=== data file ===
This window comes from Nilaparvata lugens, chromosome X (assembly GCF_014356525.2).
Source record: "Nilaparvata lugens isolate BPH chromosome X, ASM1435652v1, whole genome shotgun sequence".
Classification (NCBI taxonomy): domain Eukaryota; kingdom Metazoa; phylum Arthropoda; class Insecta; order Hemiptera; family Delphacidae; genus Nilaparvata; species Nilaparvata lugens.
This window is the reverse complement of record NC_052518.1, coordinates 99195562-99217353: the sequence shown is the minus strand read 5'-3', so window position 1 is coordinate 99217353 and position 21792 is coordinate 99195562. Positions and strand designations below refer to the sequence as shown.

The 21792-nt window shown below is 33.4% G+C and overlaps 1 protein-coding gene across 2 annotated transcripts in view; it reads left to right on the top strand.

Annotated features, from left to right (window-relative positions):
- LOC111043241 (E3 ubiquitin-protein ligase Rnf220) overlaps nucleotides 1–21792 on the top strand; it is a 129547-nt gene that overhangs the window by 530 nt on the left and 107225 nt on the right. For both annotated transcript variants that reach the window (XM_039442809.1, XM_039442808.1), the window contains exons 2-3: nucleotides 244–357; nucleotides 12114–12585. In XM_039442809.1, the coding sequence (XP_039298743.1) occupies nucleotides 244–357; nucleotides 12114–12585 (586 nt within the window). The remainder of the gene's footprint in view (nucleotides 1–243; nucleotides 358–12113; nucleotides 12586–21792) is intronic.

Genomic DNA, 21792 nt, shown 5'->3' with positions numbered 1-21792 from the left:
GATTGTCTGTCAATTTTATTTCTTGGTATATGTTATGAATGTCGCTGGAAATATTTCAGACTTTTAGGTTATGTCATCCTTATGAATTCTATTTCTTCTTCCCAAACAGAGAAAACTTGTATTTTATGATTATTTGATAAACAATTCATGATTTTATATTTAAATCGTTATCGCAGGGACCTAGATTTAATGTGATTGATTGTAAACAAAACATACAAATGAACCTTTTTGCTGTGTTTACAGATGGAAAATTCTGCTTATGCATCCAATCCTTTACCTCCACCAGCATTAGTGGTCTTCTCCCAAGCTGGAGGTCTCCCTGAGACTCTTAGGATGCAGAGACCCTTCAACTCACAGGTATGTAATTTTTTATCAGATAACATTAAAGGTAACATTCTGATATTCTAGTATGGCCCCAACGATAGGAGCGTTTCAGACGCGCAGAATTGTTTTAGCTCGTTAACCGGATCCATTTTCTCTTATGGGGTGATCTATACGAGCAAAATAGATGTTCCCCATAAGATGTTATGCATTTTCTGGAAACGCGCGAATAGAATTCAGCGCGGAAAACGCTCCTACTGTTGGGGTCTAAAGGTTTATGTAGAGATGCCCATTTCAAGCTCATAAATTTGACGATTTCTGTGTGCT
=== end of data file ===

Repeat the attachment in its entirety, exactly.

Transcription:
This window comes from Nilaparvata lugens, chromosome X (assembly GCF_014356525.2).
Source record: "Nilaparvata lugens isolate BPH chromosome X, ASM1435652v1, whole genome shotgun sequence".
Classification (NCBI taxonomy): domain Eukaryota; kingdom Metazoa; phylum Arthropoda; class Insecta; order Hemiptera; family Delphacidae; genus Nilaparvata; species Nilaparvata lugens.
This window is the reverse complement of record NC_052518.1, coordinates 99195562-99217353: the sequence shown is the minus strand read 5'-3', so window position 1 is coordinate 99217353 and position 21792 is coordinate 99195562. Positions and strand designations below refer to the sequence as shown.

The 21792-nt window shown below is 33.4% G+C and overlaps 1 protein-coding gene across 2 annotated transcripts in view; it reads left to right on the top strand.

Annotated features, from left to right (window-relative positions):
- LOC111043241 (E3 ubiquitin-protein ligase Rnf220) overlaps nucleotides 1–21792 on the top strand; it is a 129547-nt gene that overhangs the window by 530 nt on the left and 107225 nt on the right. For both annotated transcript variants that reach the window (XM_039442809.1, XM_039442808.1), the window contains exons 2-3: nucleotides 244–357; nucleotides 12114–12585. In XM_039442809.1, the coding sequence (XP_039298743.1) occupies nucleotides 244–357; nucleotides 12114–12585 (586 nt within the window). The remainder of the gene's footprint in view (nucleotides 1–243; nucleotides 358–12113; nucleotides 12586–21792) is intronic.

Genomic DNA, 21792 nt, shown 5'->3' with positions numbered 1-21792 from the left:
GATTGTCTGTCAATTTTATTTCTTGGTATATGTTATGAATGTCGCTGGAAATATTTCAGACTTTTAGGTTATGTCATCCTTATGAATTCTATTTCTTCTTCCCAAACAGAGAAAACTTGTATTTTATGATTATTTGATAAACAATTCATGATTTTATATTTAAATCGTTATCGCAGGGACCTAGATTTAATGTGATTGATTGTAAACAAAACATACAAATGAACCTTTTTGCTGTGTTTACAGATGGAAAATTCTGCTTATGCATCCAATCCTTTACCTCCACCAGCATTAGTGGTCTTCTCCCAAGCTGGAGGTCTCCCTGAGACTCTTAGGATGCAGAGACCCTTCAACTCACAGGTATGTAATTTTTTATCAGATAACATTAAAGGTAACATTCTGATATTCTAGTATGGCCCCAACGATAGGAGCGTTTCAGACGCGCAGAATTGTTTTAGCTCGTTAACCGGATCCATTTTCTCTTATGGGGTGATCTATACGAGCAAAATAGATGTTCCCCATAAGATGTTATGCATTTTCTGGAAACGCGCGAATAGAATTCAGCGCGGAAAACGCTCCTACTGTTGGGGTCTAAAGGTTTATGTAGAGATGCCCATTTCAAGCTCATAAATTTGACGATTTCTGTGTGCT